Andrew Mynarski enlisted in the Royal Canadian Air Force in late 1941, training in Alberta and Manitoba before graduating in early 1942 as an air gunner and earning his AG half-wing. Mynarski was promoted to temporary Sergeant at the Embarkation Depot in Halifax, Nova Scotia, and was sent to England for further training shortly thereafter.
Mynarski was promoted to Flight Sergeant in June of 1943, and was posted to No. 9 Squadron in October of that year. By March of 1944, he was posted to No. 1664 Heavy Conversion Unit, and the crew of his final sortie made their first flight together later that month. They joined No. 419 “Moose” Squadron later that month in Middleton St. George. The Avro Lancaster Mark X bombers arrived over the next few months, with KB726 arriving on May 28.
On June 12, 1944, No. 419 Squadron was preparing to depart for targets in France when they realized the ominous nature of their sortie – their 13th that would culminate early on June 13. While the crew was sitting in the grass thinking about this omen, Andrew Mynarski found a four-leaf clover and gave it to Pat Brophy as a good-luck charm.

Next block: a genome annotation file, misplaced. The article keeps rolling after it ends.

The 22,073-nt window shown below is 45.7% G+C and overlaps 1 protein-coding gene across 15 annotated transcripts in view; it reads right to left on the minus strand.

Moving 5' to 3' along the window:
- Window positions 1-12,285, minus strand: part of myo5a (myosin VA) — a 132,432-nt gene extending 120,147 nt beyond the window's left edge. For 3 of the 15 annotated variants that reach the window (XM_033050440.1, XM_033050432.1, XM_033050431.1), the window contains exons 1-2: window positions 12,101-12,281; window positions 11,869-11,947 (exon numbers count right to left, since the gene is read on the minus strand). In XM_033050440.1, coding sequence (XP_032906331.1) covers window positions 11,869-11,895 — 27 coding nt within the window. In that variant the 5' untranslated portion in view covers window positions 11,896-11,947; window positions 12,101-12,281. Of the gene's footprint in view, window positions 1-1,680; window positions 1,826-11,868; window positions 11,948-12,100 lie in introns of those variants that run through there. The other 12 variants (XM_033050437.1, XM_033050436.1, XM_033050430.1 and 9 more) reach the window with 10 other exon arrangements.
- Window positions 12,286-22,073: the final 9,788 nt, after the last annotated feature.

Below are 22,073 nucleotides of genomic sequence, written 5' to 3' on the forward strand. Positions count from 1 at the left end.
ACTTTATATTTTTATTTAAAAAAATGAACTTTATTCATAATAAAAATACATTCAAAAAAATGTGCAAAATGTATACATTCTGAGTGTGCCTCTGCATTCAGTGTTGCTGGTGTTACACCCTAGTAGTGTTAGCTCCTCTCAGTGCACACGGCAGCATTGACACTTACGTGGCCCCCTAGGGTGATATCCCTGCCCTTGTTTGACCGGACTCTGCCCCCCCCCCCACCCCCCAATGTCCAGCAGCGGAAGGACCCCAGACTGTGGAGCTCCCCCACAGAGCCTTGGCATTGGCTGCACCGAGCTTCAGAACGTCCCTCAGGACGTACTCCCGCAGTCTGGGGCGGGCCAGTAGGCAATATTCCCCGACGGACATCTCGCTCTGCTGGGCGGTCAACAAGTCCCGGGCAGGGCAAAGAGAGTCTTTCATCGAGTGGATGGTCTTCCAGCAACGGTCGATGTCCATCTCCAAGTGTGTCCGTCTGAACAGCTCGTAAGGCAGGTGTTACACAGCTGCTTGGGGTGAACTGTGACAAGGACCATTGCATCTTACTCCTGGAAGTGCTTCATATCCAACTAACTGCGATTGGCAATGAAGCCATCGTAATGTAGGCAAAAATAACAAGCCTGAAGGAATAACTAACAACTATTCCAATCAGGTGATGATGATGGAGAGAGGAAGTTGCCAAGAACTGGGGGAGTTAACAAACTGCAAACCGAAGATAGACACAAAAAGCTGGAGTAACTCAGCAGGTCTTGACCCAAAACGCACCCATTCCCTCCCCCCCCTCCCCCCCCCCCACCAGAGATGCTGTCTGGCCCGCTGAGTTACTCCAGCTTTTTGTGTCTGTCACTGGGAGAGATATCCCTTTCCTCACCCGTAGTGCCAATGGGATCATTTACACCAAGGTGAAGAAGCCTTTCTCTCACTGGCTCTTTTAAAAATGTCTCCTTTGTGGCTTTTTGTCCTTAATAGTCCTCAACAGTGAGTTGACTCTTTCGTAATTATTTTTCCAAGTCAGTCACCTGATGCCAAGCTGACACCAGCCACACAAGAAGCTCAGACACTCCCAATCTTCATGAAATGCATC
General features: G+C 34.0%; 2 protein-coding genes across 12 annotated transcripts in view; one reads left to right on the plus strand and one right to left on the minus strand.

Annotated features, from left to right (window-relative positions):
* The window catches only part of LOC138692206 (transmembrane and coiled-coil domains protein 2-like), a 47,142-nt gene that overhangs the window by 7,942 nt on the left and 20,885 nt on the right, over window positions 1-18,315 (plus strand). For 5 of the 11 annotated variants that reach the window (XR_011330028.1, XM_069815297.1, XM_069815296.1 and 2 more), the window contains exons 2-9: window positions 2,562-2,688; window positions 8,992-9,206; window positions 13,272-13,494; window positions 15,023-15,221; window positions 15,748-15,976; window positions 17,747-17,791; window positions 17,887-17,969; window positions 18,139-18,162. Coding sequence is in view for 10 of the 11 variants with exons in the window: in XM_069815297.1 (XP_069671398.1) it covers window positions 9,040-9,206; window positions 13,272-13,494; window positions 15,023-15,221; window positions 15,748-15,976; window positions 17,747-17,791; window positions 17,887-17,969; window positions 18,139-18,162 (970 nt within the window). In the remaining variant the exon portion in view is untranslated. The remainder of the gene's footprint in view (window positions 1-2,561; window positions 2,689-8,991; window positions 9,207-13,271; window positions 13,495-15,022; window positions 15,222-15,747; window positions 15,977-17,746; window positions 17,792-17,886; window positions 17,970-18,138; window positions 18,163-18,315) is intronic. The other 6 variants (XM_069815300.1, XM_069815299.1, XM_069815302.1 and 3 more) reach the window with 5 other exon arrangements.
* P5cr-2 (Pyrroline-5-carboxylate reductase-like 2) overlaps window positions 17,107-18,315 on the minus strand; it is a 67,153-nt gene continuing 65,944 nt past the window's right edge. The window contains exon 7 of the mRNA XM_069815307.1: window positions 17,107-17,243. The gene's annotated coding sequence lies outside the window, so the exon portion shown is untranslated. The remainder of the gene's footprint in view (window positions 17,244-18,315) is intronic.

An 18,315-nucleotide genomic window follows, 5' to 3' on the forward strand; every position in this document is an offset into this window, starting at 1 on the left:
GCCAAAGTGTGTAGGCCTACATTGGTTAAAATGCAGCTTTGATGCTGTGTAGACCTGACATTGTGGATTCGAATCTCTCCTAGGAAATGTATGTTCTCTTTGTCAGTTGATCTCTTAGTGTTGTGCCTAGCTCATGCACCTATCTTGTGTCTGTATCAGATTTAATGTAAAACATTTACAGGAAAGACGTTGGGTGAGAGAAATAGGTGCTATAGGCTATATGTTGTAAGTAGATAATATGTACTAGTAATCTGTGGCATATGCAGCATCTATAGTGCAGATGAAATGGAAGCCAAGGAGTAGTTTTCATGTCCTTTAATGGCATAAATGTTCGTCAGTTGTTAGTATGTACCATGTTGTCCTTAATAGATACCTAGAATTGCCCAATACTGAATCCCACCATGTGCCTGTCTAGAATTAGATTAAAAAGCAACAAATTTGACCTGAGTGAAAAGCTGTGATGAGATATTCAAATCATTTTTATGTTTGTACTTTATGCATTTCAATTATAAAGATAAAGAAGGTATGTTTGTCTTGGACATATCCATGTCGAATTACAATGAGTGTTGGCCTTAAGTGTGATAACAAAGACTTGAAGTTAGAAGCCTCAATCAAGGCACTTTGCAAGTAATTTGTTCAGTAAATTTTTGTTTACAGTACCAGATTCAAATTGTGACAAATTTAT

That night, Lancaster KB726 was hit by enemy fire from below by a Ju 88 night fighter. The port engines failed, and a fire broke out between the mid-upper and rear turrets, as well as on the port wing itself. Pilot Art de Breyne ordered the crew to bail out; however, Mynarski saw Pat Brophy trapped in the rear turret. He braved the flaming fuselage of the Lancaster’s rear section, crawling through twenty feet of burning hydraulic oil to try and free him. Brophy eventually waved him away, thinking Mynarski’s attempts to be useless.
Mynarski retreated to the rear hatch and jumped from the plane, uniform ablaze. The burnt shroud lines on his parachute left him careening toward the Earth more quickly than normal, and his impact with the ground was significant. French farmers found Mynarski and brought him to a German field hospital, but he succumbed to injuries suffered as a result of the fire and the impact.